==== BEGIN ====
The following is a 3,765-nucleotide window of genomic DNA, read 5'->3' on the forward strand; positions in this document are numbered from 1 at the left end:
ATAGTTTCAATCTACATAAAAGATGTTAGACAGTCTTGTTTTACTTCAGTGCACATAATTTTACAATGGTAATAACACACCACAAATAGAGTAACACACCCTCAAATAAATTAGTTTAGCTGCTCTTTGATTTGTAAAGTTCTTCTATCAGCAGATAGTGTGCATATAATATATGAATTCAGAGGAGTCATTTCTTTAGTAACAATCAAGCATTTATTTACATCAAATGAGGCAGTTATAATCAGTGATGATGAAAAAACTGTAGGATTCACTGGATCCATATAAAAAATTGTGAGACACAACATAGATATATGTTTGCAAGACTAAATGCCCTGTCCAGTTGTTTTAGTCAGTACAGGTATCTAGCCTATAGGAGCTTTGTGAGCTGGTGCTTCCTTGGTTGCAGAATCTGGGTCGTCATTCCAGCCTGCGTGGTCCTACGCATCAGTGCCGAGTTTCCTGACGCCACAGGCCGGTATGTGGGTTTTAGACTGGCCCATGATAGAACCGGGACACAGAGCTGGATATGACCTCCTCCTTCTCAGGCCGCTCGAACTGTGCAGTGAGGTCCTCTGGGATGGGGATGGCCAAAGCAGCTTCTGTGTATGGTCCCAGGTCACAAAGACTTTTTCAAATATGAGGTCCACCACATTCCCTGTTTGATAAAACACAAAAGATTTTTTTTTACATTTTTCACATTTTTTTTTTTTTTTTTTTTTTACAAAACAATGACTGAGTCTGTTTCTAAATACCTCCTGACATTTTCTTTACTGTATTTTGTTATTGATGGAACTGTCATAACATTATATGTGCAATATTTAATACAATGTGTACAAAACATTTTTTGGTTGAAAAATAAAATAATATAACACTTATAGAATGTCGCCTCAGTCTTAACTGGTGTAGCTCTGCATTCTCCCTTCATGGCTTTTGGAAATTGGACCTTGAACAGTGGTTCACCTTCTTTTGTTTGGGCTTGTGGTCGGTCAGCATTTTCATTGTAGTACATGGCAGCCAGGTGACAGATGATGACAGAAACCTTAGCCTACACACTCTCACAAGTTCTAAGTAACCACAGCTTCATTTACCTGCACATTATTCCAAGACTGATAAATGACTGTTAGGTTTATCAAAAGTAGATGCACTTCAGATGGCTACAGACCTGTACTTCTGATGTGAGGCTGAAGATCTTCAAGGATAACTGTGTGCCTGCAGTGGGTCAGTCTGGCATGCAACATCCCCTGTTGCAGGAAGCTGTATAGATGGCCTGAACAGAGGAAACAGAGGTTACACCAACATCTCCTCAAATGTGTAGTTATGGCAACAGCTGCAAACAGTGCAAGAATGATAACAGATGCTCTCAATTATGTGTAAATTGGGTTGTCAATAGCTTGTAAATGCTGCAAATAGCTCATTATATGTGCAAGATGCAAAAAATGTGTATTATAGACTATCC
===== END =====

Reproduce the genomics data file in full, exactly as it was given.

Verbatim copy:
The following is a 3,765-nucleotide window of genomic DNA, read 5'->3' on the forward strand; positions in this document are numbered from 1 at the left end:
ATAGTTTCAATCTACATAAAAGATGTTAGACAGTCTTGTTTTACTTCAGTGCACATAATTTTACAATGGTAATAACACACCACAAATAGAGTAACACACCCTCAAATAAATTAGTTTAGCTGCTCTTTGATTTGTAAAGTTCTTCTATCAGCAGATAGTGTGCATATAATATATGAATTCAGAGGAGTCATTTCTTTAGTAACAATCAAGCATTTATTTACATCAAATGAGGCAGTTATAATCAGTGATGATGAAAAAACTGTAGGATTCACTGGATCCATATAAAAAATTGTGAGACACAACATAGATATATGTTTGCAAGACTAAATGCCCTGTCCAGTTGTTTTAGTCAGTACAGGTATCTAGCCTATAGGAGCTTTGTGAGCTGGTGCTTCCTTGGTTGCAGAATCTGGGTCGTCATTCCAGCCTGCGTGGTCCTACGCATCAGTGCCGAGTTTCCTGACGCCACAGGCCGGTATGTGGGTTTTAGACTGGCCCATGATAGAACCGGGACACAGAGCTGGATATGACCTCCTCCTTCTCAGGCCGCTCGAACTGTGCAGTGAGGTCCTCTGGGATGGGGATGGCCAAAGCAGCTTCTGTGTATGGTCCCAGGTCACAAAGACTTTTTCAAATATGAGGTCCACCACATTCCCTGTTTGATAAAACACAAAAGATTTTTTTTTACATTTTTCACATTTTTTTTTTTTTTTTTTTTTTACAAAACAATGACTGAGTCTGTTTCTAAATACCTCCTGACATTTTCTTTACTGTATTTTGTTATTGATGGAACTGTCATAACATTATATGTGCAATATTTAATACAATGTGTACAAAACATTTTTTGGTTGAAAAATAAAATAATATAACACTTATAGAATGTCGCCTCAGTCTTAACTGGTGTAGCTCTGCATTCTCCCTTCATGGCTTTTGGAAATTGGACCTTGAACAGTGGTTCACCTTCTTTTGTTTGGGCTTGTGGTCGGTCAGCATTTTCATTGTAGTACATGGCAGCCAGGTGACAGATGATGACAGAAACCTTAGCCTACACACTCTCACAAGTTCTAAGTAACCACAGCTTCATTTACCTGCACATTATTCCAAGACTGATAAATGACTGTTAGGTTTATCAAAAGTAGATGCACTTCAGATGGCTACAGACCTGTACTTCTGATGTGAGGCTGAAGATCTTCAAGGATAACTGTGTGCCTGCAGTGGGTCAGTCTGGCATGCAACATCCCCTGTTGCAGGAAGCTGTATAGATGGCCTGAACAGAGGAAACAGAGGTTACACCAACATCTCCTCAAATGTGTAGTTATGGCAACAGCTGCAAACAGTGCAAGAATGATAACAGATGCTCTCAATTATGTGTAAATTGGGTTGTCAATAGCTTGTAAATGCTGCAAATAGCTCATTATATGTGCAAGATGCAAAAAATGTGTATTATAGACTATCC